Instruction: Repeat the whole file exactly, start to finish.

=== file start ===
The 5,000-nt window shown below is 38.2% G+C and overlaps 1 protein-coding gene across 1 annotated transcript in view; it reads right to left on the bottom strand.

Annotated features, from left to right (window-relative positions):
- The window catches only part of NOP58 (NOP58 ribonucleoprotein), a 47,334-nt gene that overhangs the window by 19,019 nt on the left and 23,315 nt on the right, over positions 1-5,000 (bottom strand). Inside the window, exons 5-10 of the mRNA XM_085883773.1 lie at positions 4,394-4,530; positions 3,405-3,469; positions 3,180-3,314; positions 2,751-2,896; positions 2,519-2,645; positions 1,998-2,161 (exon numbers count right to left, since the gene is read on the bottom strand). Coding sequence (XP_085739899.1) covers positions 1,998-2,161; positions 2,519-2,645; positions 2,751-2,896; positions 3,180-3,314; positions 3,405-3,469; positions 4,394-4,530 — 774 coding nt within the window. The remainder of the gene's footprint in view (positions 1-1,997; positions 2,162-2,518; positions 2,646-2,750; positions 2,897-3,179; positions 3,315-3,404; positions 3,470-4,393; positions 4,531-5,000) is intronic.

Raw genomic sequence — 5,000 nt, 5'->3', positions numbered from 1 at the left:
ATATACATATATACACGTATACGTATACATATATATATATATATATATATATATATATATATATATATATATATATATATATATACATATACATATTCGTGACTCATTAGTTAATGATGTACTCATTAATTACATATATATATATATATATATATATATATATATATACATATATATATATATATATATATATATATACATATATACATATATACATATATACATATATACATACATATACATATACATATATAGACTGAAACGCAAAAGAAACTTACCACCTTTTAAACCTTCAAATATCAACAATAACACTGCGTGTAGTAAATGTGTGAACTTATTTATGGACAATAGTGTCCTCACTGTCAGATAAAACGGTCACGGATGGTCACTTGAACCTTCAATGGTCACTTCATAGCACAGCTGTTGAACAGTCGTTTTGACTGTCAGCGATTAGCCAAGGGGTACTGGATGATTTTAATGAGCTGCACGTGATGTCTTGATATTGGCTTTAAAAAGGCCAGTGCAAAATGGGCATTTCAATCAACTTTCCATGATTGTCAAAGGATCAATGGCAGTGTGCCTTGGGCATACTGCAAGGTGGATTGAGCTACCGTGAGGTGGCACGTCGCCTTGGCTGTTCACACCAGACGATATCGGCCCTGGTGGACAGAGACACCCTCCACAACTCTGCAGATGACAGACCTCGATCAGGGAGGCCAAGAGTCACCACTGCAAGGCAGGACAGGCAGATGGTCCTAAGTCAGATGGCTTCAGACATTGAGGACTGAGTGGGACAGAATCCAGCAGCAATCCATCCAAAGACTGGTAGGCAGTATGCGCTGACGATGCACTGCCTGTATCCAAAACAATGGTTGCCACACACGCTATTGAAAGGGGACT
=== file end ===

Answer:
The 5,000-nt window shown below is 38.2% G+C and overlaps 1 protein-coding gene across 1 annotated transcript in view; it reads right to left on the bottom strand.

Annotated features, from left to right (window-relative positions):
- The window catches only part of NOP58 (NOP58 ribonucleoprotein), a 47,334-nt gene that overhangs the window by 19,019 nt on the left and 23,315 nt on the right, over positions 1-5,000 (bottom strand). Inside the window, exons 5-10 of the mRNA XM_085883773.1 lie at positions 4,394-4,530; positions 3,405-3,469; positions 3,180-3,314; positions 2,751-2,896; positions 2,519-2,645; positions 1,998-2,161 (exon numbers count right to left, since the gene is read on the bottom strand). Coding sequence (XP_085739899.1) covers positions 1,998-2,161; positions 2,519-2,645; positions 2,751-2,896; positions 3,180-3,314; positions 3,405-3,469; positions 4,394-4,530 — 774 coding nt within the window. The remainder of the gene's footprint in view (positions 1-1,997; positions 2,162-2,518; positions 2,646-2,750; positions 2,897-3,179; positions 3,315-3,404; positions 3,470-4,393; positions 4,531-5,000) is intronic.

Raw genomic sequence — 5,000 nt, 5'->3', positions numbered from 1 at the left:
ATATACATATATACACGTATACGTATACATATATATATATATATATATATATATATATATATATATATATATATATATATATATACATATACATATTCGTGACTCATTAGTTAATGATGTACTCATTAATTACATATATATATATATATATATATATATATATATATACATATATATATATATATATATATATATATACATATATACATATATACATATATACATATATACATACATATACATATACATATATAGACTGAAACGCAAAAGAAACTTACCACCTTTTAAACCTTCAAATATCAACAATAACACTGCGTGTAGTAAATGTGTGAACTTATTTATGGACAATAGTGTCCTCACTGTCAGATAAAACGGTCACGGATGGTCACTTGAACCTTCAATGGTCACTTCATAGCACAGCTGTTGAACAGTCGTTTTGACTGTCAGCGATTAGCCAAGGGGTACTGGATGATTTTAATGAGCTGCACGTGATGTCTTGATATTGGCTTTAAAAAGGCCAGTGCAAAATGGGCATTTCAATCAACTTTCCATGATTGTCAAAGGATCAATGGCAGTGTGCCTTGGGCATACTGCAAGGTGGATTGAGCTACCGTGAGGTGGCACGTCGCCTTGGCTGTTCACACCAGACGATATCGGCCCTGGTGGACAGAGACACCCTCCACAACTCTGCAGATGACAGACCTCGATCAGGGAGGCCAAGAGTCACCACTGCAAGGCAGGACAGGCAGATGGTCCTAAGTCAGATGGCTTCAGACATTGAGGACTGAGTGGGACAGAATCCAGCAGCAATCCATCCAAAGACTGGTAGGCAGTATGCGCTGACGATGCACTGCCTGTATCCAAAACAATGGTTGCCACACACGCTATTGAAAGGGGACT